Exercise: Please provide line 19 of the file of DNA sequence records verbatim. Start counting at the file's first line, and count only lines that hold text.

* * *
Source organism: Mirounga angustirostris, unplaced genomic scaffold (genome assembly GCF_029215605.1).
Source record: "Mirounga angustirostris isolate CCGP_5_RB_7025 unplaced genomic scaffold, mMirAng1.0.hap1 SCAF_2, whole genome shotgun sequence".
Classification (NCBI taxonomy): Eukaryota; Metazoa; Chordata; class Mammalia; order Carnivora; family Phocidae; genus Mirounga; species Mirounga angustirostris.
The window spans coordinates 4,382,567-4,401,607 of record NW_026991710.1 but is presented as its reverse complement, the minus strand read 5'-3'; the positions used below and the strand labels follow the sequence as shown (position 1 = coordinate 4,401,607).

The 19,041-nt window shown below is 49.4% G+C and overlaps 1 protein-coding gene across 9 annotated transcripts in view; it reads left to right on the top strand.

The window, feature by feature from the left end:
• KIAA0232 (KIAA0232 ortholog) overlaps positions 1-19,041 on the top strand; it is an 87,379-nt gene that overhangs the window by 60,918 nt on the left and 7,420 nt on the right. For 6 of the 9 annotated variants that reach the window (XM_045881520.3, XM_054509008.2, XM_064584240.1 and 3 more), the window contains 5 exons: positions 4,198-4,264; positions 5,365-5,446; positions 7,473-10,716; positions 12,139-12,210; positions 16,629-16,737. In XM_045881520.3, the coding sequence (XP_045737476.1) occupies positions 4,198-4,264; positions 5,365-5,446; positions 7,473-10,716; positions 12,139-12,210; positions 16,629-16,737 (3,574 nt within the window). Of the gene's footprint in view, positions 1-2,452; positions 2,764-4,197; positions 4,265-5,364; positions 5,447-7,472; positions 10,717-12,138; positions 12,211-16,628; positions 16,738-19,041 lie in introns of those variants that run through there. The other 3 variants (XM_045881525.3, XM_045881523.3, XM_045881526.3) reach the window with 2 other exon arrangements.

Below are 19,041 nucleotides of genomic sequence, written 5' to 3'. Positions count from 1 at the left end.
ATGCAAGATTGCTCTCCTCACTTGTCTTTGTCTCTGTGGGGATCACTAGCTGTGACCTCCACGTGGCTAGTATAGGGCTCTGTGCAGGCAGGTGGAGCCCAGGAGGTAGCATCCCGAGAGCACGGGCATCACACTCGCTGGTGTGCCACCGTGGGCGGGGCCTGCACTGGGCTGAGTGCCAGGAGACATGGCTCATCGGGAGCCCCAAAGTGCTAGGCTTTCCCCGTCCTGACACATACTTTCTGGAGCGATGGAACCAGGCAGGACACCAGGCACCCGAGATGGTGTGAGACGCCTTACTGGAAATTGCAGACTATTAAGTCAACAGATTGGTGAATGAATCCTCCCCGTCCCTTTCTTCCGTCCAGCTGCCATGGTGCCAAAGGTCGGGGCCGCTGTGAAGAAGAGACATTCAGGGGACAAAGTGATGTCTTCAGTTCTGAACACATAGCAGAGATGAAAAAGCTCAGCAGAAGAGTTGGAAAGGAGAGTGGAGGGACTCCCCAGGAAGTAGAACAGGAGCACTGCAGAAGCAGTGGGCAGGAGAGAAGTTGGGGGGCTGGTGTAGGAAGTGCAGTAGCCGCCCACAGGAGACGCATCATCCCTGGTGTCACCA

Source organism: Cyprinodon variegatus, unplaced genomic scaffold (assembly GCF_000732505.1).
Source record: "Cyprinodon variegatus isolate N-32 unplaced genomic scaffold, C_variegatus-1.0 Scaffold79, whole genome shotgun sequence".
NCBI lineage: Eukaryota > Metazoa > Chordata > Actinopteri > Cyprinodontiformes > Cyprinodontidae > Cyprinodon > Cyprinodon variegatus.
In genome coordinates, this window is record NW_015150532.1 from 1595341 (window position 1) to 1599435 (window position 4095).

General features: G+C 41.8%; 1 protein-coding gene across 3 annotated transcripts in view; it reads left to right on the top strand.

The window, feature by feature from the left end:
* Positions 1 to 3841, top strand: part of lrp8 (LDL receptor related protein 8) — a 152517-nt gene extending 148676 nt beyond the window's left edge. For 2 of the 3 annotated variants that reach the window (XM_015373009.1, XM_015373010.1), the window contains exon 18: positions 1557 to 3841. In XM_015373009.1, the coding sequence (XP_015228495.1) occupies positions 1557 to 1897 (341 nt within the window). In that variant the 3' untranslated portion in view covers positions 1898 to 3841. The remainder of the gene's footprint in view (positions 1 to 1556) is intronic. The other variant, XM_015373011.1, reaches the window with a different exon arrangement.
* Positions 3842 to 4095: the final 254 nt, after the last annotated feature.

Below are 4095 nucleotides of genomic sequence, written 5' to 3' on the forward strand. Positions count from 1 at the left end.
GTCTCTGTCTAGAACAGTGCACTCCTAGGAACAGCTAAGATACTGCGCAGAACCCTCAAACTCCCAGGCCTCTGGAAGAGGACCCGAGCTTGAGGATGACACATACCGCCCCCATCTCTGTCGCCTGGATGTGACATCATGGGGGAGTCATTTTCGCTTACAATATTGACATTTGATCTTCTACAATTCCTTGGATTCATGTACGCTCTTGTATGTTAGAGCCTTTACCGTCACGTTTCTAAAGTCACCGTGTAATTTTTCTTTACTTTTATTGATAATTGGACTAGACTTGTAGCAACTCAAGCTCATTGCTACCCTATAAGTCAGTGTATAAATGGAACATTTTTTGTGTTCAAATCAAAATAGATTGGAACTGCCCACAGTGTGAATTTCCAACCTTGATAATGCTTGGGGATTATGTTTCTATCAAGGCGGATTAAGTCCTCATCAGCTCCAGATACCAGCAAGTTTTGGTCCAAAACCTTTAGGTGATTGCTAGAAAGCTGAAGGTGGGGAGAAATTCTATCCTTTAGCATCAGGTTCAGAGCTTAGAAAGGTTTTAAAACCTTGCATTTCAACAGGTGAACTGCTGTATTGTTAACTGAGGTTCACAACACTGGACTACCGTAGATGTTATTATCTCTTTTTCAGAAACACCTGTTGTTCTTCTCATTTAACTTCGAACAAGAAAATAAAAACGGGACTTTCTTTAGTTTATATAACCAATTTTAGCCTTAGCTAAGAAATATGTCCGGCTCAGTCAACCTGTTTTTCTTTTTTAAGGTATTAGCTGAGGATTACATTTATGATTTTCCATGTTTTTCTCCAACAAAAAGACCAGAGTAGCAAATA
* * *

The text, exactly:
GTCTCTGTCTAGAACAGTGCACTCCTAGGAACAGCTAAGATACTGCGCAGAACCCTCAAACTCCCAGGCCTCTGGAAGAGGACCCGAGCTTGAGGATGACACATACCGCCCCCATCTCTGTCGCCTGGATGTGACATCATGGGGGAGTCATTTTCGCTTACAATATTGACATTTGATCTTCTACAATTCCTTGGATTCATGTACGCTCTTGTATGTTAGAGCCTTTACCGTCACGTTTCTAAAGTCACCGTGTAATTTTTCTTTACTTTTATTGATAATTGGACTAGACTTGTAGCAACTCAAGCTCATTGCTACCCTATAAGTCAGTGTATAAATGGAACATTTTTTGTGTTCAAATCAAAATAGATTGGAACTGCCCACAGTGTGAATTTCCAACCTTGATAATGCTTGGGGATTATGTTTCTATCAAGGCGGATTAAGTCCTCATCAGCTCCAGATACCAGCAAGTTTTGGTCCAAAACCTTTAGGTGATTGCTAGAAAGCTGAAGGTGGGGAGAAATTCTATCCTTTAGCATCAGGTTCAGAGCTTAGAAAGGTTTTAAAACCTTGCATTTCAACAGGTGAACTGCTGTATTGTTAACTGAGGTTCACAACACTGGACTACCGTAGATGTTATTATCTCTTTTTCAGAAACACCTGTTGTTCTTCTCATTTAACTTCGAACAAGAAAATAAAAACGGGACTTTCTTTAGTTTATATAACCAATTTTAGCCTTAGCTAAGAAATATGTCCGGCTCAGTCAACCTGTTTTTCTTTTTTAAGGTATTAGCTGAGGATTACATTTATGATTTTCCATGTTTTTCTCCAACAAAAAGACCAGAGTAGCAAATA